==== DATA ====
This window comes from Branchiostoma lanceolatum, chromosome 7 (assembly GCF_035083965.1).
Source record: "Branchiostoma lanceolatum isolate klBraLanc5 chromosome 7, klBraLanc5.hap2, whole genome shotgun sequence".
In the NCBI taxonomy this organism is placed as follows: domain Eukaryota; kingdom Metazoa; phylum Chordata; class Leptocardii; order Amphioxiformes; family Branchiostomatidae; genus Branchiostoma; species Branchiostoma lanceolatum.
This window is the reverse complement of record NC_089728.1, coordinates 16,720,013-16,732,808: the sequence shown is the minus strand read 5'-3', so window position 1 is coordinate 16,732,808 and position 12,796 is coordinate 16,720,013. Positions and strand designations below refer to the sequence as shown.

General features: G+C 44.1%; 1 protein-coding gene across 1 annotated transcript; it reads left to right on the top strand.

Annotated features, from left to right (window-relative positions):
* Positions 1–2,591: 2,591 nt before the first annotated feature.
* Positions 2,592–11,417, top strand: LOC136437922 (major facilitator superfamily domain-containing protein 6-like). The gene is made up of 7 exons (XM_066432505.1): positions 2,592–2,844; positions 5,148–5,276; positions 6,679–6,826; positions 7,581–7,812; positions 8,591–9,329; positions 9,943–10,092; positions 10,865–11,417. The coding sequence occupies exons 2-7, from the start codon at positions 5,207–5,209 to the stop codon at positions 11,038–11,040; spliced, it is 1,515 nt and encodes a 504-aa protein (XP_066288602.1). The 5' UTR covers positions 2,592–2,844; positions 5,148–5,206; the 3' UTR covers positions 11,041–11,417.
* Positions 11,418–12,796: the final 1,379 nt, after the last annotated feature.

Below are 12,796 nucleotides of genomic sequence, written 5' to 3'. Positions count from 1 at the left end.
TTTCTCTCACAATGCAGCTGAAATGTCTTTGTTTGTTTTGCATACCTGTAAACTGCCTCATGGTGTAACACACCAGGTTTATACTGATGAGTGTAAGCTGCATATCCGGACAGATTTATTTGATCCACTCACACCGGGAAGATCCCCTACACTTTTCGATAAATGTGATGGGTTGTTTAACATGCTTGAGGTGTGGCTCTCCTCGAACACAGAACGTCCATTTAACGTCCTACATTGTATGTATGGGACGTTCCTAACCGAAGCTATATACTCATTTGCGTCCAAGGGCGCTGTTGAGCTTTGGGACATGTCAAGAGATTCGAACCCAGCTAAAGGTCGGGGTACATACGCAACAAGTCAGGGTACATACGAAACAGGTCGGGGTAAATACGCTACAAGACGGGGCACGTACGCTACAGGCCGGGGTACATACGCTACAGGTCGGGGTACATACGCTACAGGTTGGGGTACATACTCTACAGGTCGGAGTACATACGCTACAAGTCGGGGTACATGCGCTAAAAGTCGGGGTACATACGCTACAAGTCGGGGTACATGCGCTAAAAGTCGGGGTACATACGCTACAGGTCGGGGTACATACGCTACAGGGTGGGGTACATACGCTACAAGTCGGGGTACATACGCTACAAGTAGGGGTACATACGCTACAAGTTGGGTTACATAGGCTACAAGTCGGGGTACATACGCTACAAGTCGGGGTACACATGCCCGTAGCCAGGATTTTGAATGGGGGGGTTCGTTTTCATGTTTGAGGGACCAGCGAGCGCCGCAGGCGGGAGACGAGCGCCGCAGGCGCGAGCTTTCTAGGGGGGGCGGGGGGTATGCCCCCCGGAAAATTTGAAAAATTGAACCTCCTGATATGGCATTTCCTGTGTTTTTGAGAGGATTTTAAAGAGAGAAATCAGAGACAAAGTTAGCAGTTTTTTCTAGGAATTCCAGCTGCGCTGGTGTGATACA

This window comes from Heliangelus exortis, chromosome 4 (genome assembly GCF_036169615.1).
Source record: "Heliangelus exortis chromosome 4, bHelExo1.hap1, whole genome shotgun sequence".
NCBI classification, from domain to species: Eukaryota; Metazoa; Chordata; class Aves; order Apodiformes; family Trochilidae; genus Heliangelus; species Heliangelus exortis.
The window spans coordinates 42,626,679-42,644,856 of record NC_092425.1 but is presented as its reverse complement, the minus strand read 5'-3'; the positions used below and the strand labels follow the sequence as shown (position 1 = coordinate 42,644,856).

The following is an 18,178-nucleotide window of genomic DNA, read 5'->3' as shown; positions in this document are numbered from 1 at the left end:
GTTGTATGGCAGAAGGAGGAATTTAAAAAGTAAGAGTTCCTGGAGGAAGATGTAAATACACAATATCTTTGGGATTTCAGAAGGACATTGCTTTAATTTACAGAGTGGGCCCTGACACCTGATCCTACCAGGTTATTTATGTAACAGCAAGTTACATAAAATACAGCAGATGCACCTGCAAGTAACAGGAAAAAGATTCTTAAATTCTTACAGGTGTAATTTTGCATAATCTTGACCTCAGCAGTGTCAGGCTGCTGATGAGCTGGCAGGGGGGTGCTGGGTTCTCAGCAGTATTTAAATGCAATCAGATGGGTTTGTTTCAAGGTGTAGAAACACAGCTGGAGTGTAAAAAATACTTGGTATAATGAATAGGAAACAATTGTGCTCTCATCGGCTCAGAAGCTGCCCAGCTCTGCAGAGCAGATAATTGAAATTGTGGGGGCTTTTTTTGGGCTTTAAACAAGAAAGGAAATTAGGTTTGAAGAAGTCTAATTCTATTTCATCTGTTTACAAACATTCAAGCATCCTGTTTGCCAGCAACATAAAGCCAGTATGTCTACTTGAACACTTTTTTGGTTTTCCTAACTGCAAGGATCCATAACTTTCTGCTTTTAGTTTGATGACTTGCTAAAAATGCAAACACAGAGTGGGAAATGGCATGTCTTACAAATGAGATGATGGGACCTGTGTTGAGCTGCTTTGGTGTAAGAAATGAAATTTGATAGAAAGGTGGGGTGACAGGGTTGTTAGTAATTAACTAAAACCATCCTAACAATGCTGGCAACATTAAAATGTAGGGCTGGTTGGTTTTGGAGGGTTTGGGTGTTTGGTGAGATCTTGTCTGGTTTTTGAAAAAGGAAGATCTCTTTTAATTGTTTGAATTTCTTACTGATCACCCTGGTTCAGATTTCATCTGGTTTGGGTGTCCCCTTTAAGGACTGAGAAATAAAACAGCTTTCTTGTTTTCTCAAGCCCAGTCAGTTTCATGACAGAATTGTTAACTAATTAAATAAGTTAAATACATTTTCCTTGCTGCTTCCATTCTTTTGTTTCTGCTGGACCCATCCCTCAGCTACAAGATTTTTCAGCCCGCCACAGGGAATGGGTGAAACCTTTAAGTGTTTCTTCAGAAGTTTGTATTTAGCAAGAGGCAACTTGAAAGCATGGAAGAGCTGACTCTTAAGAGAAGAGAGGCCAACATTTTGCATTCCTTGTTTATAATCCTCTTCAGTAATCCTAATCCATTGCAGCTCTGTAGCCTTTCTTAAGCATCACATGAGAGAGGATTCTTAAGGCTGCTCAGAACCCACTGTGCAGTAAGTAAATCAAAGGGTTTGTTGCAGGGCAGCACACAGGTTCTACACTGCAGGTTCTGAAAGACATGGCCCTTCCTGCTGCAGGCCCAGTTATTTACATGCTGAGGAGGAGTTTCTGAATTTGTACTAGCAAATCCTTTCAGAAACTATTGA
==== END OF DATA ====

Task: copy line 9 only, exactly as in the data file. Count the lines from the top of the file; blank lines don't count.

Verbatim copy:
* Positions 11,418–12,796: the final 1,379 nt, after the last annotated feature.